Home » Joe Knows Fish – Taking The Intimidation Out of Cooking Seafood by Joe Gurrera

Joe Knows Fish – Taking The Intimidation Out of Cooking Seafood by Joe Gurrera

by Debra C. Argen
Joe Gurrera - photo by Bill Milne
Print Friendly, PDF & Email
Joe Knows Fish photo by Bill Milne Love to eat seafood but are afraid of cooking it at home? Joe Knows Fish – Taking The Intimidation Out of Cooking Seafood by Joe Gurrera is the perfect cookbook to guide you from purchasing, prepping, and preparing. Passionate about seafood, Joe Gurrera, owner of Citarella Fine Foods shares his knowledge in an approachable, humorous style with recipes that include step-by-step instructions and before and after inspiring photos that will have you cooking seafood with confidence and ease. Joe Gurerra graciously shares two recipes from Joe Knows Fish – Taking The Intimidation Out of Cooking Seafood to tempt your palate, Spaghetti Vongole and Fried Flounder. Bon Appetit!



Joe Gurrera

I grew up in a family that ate seafood albeit always in restaurants. Although my mother Victoria is a wonderful cook, cooking seafood at home was not on the menu, which for many people is still the case, because they are afraid to cook seafood. When it comes to what to look for, what to purchase, and how to prepare it, fresh seafood can often be a deterrent for home cooks. What attracted me to Joe Knows Fish is the statement on the front cover – "Taking the intimidation out of cooking seafood." That statement says it all; Joe covers all the basics that will make seafood novices into confident seafood cooks.

Joe Gurrera took time to speak with Luxury Experience about his debut cookbook, which came about because all his years in the business all his friends and customers were always telling him how hard it was to cook fish. He wanted to take the intimidation out of cooking seafood and started the cookbook with the chapter on grilling which is the easiest method to cook fish and concludes with a chapter on raw, a harder method. Easiest fish to grill? Tuna and swordfish which are denser and easier to grill. If you cannot find fresh specialty seafood where you live, Citarella ships fresh seafood overnight throughout the United States excepting Alaska and Hawaiian due to the distance.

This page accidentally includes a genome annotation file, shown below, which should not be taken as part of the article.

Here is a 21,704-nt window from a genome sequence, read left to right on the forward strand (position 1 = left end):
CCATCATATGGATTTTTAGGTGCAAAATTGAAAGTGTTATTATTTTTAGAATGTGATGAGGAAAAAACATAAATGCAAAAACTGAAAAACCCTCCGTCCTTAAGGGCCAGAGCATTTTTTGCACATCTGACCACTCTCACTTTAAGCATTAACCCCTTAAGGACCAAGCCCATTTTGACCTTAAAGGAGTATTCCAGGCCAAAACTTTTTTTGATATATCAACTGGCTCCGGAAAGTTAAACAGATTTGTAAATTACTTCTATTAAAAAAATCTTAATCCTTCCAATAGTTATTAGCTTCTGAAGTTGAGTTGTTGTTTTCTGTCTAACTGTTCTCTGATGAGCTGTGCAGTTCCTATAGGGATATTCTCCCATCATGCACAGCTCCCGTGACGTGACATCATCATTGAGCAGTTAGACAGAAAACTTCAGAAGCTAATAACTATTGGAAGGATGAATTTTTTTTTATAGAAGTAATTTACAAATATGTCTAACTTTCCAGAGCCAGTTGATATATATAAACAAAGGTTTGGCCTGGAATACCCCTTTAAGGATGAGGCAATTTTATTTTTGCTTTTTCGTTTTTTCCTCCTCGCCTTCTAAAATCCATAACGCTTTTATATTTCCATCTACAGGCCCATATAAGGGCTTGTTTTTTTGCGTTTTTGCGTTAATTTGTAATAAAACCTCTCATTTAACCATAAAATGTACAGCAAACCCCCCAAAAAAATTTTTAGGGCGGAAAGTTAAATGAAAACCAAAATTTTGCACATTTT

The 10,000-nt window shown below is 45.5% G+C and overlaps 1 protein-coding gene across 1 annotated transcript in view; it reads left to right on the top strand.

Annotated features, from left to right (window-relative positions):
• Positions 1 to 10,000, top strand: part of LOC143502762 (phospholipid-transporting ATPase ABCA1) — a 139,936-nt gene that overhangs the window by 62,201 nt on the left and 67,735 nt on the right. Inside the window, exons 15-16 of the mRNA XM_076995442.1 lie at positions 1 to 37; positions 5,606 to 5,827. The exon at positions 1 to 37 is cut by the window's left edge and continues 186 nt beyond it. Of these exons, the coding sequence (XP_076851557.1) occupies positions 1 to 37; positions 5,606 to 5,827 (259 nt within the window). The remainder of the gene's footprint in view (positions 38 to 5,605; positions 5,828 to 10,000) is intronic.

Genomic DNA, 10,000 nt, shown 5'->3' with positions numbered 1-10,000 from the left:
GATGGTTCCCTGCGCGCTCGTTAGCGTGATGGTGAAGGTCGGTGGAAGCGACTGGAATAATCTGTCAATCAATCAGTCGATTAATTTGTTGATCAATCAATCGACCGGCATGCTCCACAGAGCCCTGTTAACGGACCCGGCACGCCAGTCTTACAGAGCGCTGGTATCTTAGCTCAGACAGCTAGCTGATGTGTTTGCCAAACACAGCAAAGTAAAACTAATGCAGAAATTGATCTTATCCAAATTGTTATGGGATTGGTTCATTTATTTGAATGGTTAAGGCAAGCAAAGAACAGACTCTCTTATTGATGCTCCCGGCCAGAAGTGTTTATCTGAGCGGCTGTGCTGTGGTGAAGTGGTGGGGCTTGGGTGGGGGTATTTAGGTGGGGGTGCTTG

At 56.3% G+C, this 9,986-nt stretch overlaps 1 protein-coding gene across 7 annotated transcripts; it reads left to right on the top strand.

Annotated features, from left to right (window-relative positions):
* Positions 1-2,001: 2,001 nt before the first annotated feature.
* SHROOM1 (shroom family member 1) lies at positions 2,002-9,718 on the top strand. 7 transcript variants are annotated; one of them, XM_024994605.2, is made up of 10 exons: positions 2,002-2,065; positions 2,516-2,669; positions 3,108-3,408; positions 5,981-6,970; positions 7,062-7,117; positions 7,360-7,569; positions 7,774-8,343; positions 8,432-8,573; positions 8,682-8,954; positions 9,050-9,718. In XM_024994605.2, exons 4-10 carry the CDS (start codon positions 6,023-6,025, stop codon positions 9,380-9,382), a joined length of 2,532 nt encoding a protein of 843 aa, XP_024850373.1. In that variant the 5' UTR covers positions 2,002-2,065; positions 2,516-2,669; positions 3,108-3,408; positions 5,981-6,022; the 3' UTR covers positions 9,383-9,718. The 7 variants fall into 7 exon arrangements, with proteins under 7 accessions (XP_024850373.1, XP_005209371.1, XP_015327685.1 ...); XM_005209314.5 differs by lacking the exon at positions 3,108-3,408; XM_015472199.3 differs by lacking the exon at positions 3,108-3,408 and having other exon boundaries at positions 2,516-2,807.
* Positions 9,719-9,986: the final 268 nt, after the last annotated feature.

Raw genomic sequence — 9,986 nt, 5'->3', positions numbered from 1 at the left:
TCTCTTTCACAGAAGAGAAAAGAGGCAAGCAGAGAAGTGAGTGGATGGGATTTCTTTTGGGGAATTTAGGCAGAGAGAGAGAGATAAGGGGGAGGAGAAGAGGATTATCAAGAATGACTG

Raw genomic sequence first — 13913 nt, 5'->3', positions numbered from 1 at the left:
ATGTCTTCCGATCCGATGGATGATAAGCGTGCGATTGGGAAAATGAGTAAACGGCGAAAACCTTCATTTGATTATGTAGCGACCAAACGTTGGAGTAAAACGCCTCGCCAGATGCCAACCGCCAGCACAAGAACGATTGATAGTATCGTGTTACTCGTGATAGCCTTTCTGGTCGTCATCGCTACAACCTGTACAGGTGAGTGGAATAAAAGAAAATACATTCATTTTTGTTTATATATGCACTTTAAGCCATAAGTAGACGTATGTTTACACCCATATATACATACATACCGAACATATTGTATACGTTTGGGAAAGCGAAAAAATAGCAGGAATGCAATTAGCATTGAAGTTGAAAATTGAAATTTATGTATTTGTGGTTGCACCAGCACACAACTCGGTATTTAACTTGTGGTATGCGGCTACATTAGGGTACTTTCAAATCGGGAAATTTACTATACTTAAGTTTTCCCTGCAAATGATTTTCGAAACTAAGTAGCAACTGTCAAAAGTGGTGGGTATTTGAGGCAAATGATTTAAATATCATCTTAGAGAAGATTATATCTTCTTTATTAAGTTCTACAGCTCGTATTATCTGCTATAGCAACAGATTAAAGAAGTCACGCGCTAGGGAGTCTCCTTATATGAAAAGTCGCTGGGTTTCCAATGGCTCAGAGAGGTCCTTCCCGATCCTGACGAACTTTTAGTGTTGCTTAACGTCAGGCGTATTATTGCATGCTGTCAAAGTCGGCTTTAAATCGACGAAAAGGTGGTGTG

Joe Knows Fish - photo by Bill Milne
Joe Knows Fish


The cookbook has chapters on how to Grill, Bake & Roast, Broil, Sauté, Poach & Steam, Fry, Toss With Pasta, Chill & Eat Raw, Savory Sides, and Classic Seafood Sauces. It also includes How to Prep Fish & Seafood, and Joe’s Seafood Kitchen Essentials. The before and after photographs of the fresh and cooked seafood, as well as the easy to follow steps in the recipes, make the cookbook a winner.

Joe Gurerra graciously shares two recipes from Joe Knows Fish – Taking The Intimidation Out of Cooking Seafood to tempt your palate, Spaghetti Vongole and Fried Flounder.


Cockles and Spaghetti - Joe Knows Fish - photo by Bill Milne

Spaghetti Vongole

Serves 4

"There’s a restaurant in Casa de Campo that I go to often. One day, I ordered the vongole and after my first bite I knew; the vongole was made with butter! I felt like I was eating a stickof it because that’s all I tasted – butter-not clams. Afterward I pulled the owner aside and told him he had taken the seafood flavor away from the dish by adding butter. I went back a week later, and he said, "No mantequilla, no mantequilla." So, I guess he got the point. For me, vongole is supposed to be garlic, olive oil, clams, and white wine. That’s it. Nothing else. If you’re like me and like a little heat, add red pepper flakes to taste. I find it’s a real crowd pleaser." Joe Gurrera




Raw New Zealand Cockles or Littleneck Clams



Dried Spaghetti



Sea Salt



Extra Virgin Olive Oil


Garlic Cloves minced



Dry White Wine



Chopped Flat-Leaf Parsley

Red Pepper Flakes, for serving (optional)

Method: Rinse the cockles or clams thoroughly, making sure no sand remains. Set aside.